Shriners Hospital, Sacramento
by John Loofbourow, MD
From the top floor of Sacramento's Shriners Hospital, one looks out at just the right angle over an endless sea of trees, where the downtown is just a convoy of concrete and glass ships in the distance. I first heard of the new hospital a few years ago when Jim Naify was putting together the property for the site. He predicted a great institution was to be built, but I wondered:
"Isn't the medical battlefield already littered with dead and dying hospitals? Is this just one more, which may help the UCD School of Medicine, but will escalate casualties elsewhere?" In the vernacular of the day, "Not!" Among 22 Shriner hospitals, this elegant 300,000 sq ft facility is the newest, replacing and expanding the San Francisco facility. This is the only Shriners Hospital providing all four free Shriner services for children: Orthopedic and orthotics, Spinal cord injury care, Burn treatment, and Research oriented to these serious medical conditions. For Sacramento, for our medical community, and for many unfortunate children, it seems clear that the arrival of the Shriners is a win/win event rather than a zero sum game.
"Shriners Hospitals is the official philanthropy for the Ancient Order Nobles of the Mystic Shrine," so states Catherine Curran, Public Relations spokeswoman for the hospital. The Ancient What? Some 600,000 Shriners in North America, whose purpose is said to be fun and philanthropy, have raised more than 4 billion dollars to build and operate 18 orthopedic hospitals and three Shriners Burn Institutes (Boston, Cincinnati, Galveston), as well as Sacramento, their newest and most full service facility.
All Shriners are 32 degree Masons in the Scottish Rite, or Knights Templar Masons in the York Rite. While the Masonic fraternity is a mystery to me, as no doubt it is intended to be, it is clear that the people in funny hats, clown suits, or little cars merit our respect and gratitude for what they have done, and are doing.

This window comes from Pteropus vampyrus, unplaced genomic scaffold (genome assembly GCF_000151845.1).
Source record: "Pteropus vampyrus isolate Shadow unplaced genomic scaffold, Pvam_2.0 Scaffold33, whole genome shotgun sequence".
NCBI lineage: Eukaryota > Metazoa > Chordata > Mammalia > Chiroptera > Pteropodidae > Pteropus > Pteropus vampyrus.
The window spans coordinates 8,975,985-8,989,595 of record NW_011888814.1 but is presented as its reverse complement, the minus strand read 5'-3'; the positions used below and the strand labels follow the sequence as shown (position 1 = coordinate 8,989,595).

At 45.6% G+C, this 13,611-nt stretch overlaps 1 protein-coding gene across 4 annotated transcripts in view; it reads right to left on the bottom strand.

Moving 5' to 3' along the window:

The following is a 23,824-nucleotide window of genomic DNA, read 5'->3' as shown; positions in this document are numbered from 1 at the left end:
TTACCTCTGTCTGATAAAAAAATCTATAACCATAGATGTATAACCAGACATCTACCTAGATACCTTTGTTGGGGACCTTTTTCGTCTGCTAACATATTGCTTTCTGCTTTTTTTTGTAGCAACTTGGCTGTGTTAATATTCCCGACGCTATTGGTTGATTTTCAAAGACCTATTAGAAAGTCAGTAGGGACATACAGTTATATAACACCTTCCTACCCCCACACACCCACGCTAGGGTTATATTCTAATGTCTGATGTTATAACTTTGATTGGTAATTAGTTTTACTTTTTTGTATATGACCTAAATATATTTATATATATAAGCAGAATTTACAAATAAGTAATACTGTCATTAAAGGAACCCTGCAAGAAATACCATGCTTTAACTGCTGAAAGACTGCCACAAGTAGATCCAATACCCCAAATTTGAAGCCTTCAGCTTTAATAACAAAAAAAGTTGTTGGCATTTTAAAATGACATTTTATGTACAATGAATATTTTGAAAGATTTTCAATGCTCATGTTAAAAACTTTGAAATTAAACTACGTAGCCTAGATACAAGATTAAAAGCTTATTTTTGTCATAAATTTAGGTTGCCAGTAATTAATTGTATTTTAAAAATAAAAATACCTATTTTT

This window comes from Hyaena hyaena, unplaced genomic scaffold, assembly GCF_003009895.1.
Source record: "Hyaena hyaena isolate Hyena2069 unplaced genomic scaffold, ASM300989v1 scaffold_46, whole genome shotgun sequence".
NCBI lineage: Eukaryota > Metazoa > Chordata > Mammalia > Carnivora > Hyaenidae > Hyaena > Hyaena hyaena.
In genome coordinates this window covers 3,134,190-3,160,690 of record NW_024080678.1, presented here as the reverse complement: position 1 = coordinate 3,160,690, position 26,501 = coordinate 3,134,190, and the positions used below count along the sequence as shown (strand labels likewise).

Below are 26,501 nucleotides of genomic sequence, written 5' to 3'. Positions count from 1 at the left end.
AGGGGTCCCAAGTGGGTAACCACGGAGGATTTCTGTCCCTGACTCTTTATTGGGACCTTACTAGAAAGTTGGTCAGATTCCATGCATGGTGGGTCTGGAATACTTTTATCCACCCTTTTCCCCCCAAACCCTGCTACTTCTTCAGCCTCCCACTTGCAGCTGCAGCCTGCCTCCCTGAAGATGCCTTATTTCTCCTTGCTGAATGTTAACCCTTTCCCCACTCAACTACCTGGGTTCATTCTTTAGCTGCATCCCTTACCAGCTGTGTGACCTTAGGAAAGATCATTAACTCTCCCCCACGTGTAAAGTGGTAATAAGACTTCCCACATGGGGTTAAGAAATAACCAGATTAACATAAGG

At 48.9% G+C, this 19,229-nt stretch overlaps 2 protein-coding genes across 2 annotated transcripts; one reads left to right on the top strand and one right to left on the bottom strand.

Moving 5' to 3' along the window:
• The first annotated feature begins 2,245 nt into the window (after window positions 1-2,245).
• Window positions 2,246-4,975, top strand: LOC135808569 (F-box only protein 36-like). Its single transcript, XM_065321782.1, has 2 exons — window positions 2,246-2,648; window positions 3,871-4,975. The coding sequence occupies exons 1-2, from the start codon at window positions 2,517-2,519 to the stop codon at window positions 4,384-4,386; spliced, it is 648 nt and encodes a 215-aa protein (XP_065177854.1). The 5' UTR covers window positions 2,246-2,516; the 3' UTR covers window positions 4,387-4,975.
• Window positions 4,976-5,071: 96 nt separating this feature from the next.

A simple listing of careers related to medical care would fill hundreds of pages of fine print. While we may all be professionals, some refer to us as employees in the medical industry or business; and to many of us who are physicians, nurses, and technicians, employees may now seem a more accurate designator. That which is called change or growth feels like contraction, as we struggle to adapt.
More than ever medical people work in a web of interdependency among ourselves, and between our patients and ourselves; and also between ourselves and society, because an optimal medical outcome often requires societal contributions. For physicians and other professionals that translates to a loss of independence or control. For individuals and for society, this change requires the often unwelcome assumption of greater responsibility. The stormy passage of medicine from what it was to what it is becoming, is not easy for any of us.Yet it seems inevitable. It seems to me that the organization, funding, and operation of the Shriners Hospital is a welcome beacon in a dark gale of change.
This issue of Sacramento Medicine, focused on careers in medicine, provides a platform from which to welcome a new medical activity to Sacramento; one which both offers a wide range of medical opportunity, and which promises that healthy interaction can take place between a remarkable charitable institution and a community of academic and practicing medical professionals. Our author-contributors, who are associated with the Shriners Hospital, will outline the diversity of people and services to be found in their several areas of competence, and provide information about eligibility, access, and interaction with the Shriners Hospital staff.